Pediatric stem cell transplant and cancer patients often are discharged from the hospital with an external central venous line for medications that parents or other caregivers must clean and flush daily to avoid potentially life-threatening infections. If an outpatient develops a bloodstream infection associated with the central line, research from Dana-Farber/Boston Children’s Cancer and Blood Disorders Center finds, the median charges to treat it total $37,000 for a hospital stay of six days for young patients whose disease treatments have weakened their immune systems and infection-fighting abilities.
The results, published online by Pediatric Blood & Cancer, are part of the second phase of a collaborative effort among children’s hospitals to reduce central-line-associated bloodstream infections or CLABSIs. In the first phase, members of the Children’s Hospital Association Childhood Cancer and Blood Disorders Network reduced inpatient CLABSIs by 28 percent in less than three years, according to results published in 2014 in Pediatrics. Because a large portion of pediatric oncology and stem cell transplant patients’ care occurs in ambulatory settings, the consortium is now focusing on understanding and reducing CLABSIs that originate in the home, between outpatient clinic visits.
“This issue has resonance beyond the pediatric stem cell transplant and oncology patient population,” says Amy Billett, MD, senior author of the paper and director of safety and quality at Dana-Farber/Boston Children’s. “At a time when many aspects of care are being shifted to the home and of heightened attention to safety and cost, this is the new frontier. What we learn about preventing outpatient bloodstream infections in these patients could have broad relevance.”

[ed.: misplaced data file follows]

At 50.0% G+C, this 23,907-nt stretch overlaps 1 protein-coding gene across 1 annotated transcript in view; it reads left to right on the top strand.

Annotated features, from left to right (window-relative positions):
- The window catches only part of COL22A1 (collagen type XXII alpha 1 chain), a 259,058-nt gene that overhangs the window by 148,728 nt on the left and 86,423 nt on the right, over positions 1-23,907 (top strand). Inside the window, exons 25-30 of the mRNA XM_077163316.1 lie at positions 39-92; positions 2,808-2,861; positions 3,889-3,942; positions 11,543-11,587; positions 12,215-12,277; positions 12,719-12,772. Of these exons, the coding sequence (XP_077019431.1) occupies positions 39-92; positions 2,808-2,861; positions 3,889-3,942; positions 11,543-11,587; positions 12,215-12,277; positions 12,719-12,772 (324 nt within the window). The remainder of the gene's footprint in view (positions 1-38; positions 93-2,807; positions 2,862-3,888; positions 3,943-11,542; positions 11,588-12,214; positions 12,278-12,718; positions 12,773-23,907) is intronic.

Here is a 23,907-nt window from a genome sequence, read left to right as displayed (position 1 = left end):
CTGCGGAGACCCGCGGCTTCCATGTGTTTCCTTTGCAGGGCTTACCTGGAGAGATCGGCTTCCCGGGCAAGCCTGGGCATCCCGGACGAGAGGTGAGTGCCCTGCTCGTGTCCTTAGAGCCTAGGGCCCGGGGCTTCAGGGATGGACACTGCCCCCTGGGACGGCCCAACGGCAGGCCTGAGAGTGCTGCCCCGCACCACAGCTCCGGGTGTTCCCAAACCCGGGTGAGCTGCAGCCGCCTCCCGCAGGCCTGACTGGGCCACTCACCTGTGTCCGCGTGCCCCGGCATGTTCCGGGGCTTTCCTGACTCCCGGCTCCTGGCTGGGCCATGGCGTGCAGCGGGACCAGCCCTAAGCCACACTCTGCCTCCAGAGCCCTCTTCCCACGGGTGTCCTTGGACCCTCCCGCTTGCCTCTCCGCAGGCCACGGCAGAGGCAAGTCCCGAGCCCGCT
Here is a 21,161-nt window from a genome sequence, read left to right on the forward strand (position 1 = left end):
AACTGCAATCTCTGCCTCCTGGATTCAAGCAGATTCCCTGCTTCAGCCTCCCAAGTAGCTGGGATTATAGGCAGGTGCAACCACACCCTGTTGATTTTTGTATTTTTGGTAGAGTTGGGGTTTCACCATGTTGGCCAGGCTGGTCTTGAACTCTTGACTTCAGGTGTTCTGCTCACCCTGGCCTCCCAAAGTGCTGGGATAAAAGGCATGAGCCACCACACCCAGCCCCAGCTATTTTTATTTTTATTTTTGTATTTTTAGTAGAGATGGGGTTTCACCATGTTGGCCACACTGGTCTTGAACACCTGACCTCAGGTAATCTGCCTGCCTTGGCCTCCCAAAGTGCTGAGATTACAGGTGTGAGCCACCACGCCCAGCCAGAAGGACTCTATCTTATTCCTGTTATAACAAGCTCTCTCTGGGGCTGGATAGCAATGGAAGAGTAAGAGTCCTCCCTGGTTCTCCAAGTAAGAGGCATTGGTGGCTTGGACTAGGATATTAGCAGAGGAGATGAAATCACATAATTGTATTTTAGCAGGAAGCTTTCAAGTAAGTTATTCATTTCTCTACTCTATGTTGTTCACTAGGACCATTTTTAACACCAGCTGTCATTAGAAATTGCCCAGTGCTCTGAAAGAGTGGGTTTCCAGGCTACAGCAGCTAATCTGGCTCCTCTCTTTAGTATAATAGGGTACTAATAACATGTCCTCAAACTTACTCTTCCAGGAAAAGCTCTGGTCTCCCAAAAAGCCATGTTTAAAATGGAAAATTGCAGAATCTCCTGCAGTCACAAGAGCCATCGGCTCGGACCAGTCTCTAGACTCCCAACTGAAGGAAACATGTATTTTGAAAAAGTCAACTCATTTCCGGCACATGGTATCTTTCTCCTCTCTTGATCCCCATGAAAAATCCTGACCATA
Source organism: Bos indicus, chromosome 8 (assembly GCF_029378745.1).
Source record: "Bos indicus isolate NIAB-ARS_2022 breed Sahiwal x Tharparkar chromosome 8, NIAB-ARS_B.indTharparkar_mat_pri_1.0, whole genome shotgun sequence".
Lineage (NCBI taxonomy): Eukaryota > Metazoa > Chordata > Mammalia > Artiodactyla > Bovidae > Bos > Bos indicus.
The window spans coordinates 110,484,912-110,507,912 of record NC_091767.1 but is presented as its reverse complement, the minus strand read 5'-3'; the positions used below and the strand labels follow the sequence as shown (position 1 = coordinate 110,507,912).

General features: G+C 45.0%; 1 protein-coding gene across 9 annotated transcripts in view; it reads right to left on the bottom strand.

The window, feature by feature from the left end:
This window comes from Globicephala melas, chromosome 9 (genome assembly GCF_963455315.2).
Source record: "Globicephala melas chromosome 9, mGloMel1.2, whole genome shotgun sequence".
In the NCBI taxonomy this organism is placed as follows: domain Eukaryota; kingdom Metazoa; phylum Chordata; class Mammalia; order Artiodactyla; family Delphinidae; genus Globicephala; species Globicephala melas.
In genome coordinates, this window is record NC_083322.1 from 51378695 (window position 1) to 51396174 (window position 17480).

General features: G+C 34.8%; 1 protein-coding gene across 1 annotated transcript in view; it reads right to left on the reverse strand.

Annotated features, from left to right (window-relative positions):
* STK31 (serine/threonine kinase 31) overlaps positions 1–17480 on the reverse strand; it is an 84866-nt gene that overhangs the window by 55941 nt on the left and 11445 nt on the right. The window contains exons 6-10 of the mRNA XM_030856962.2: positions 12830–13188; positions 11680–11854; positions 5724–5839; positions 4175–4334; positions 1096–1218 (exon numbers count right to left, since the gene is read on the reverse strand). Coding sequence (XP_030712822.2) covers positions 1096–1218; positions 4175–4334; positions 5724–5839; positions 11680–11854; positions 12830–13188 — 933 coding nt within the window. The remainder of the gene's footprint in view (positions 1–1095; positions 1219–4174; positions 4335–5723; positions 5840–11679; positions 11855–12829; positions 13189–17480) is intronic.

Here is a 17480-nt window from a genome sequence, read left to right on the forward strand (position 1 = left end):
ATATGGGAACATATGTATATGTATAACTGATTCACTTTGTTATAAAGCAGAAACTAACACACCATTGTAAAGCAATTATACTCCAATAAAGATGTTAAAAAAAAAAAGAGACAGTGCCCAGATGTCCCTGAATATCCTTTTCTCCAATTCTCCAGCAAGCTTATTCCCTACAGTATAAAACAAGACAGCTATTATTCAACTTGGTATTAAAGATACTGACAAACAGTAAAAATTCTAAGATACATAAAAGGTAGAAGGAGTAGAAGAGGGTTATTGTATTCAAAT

To determine the economic and hospitalization impact of ambulatory CLABSIs, researchers retrospectively analyzed data on outpatient bloodstream infections at Dana-Farber/Boston Children’s that occurred between January 1, 2012 and December 31, 2013 and resulted in hospitalization. They analyzed 74 bloodstream infections in 61 patients, of which 69 percent were classified as CLABSIs. In 43 percent of the cases, the patient’s central line had to be surgically removed, and in 15 percent of cases, the child was transferred to the intensive care unit. Four patients died during hospitalization, with three of the four deaths associated with the infections.
Most hospitalizations analyzed — 62 — were due solely to bloodstream infections; the remainder involved at least one other medical issue. The median charges for children treated only for a bloodstream infection were $36,000 for a six-day hospital stay. For children hospitalized for an infection plus one or more additional medical issues, the median charges totaled $40,000 for a seven-day hospital admission.
“Behind these metrics are real and serious risks to patients’ health,” says Chris Wong, MD, the paper’s lead author and a pediatric oncologist at Dana-Farber/Boston Children’s. “The bottom line is that the dollar cost and lengthy hospital stays signal complications that could become life-threatening or delay treatment of the children’s cancer. Reducing these infections is important both for cost containment and quality of care.”
Many pediatric stem cell transplant and oncology outpatients have central lines to deliver chemotherapy and other medications. These include tunneled external catheter lines inserted in the chest and external peripherally inserted central catheters (PICC lines) inserted in the upper arm. Other children receive their medication through ports, which are fully implanted lines cared for by nurses. In Dana-Farber/Boston Children’s outpatient clinic, children with external lines account for one-quarter of its so-called line days and three-quarters of its outpatient CLABSIs, the center has found.
To reduce outpatient CLABSIs, Dana-Farber/Boston Children’s has added staff and developed other resources to expand training and support for parents and others providing in-home line care for children with external central lines.
“We’re trying to get our patients and line caregivers to be in the sweet spot,” says Billett. “They have the desire to do good line care. They have the ability – cognitive and physical – to do good line care. They have the opportunity to do good line care: They have the right supplies; they have a clean surface to work on. If we can get everyone in this sweet spot, we can reduce preventable infections and the harm they can cause.”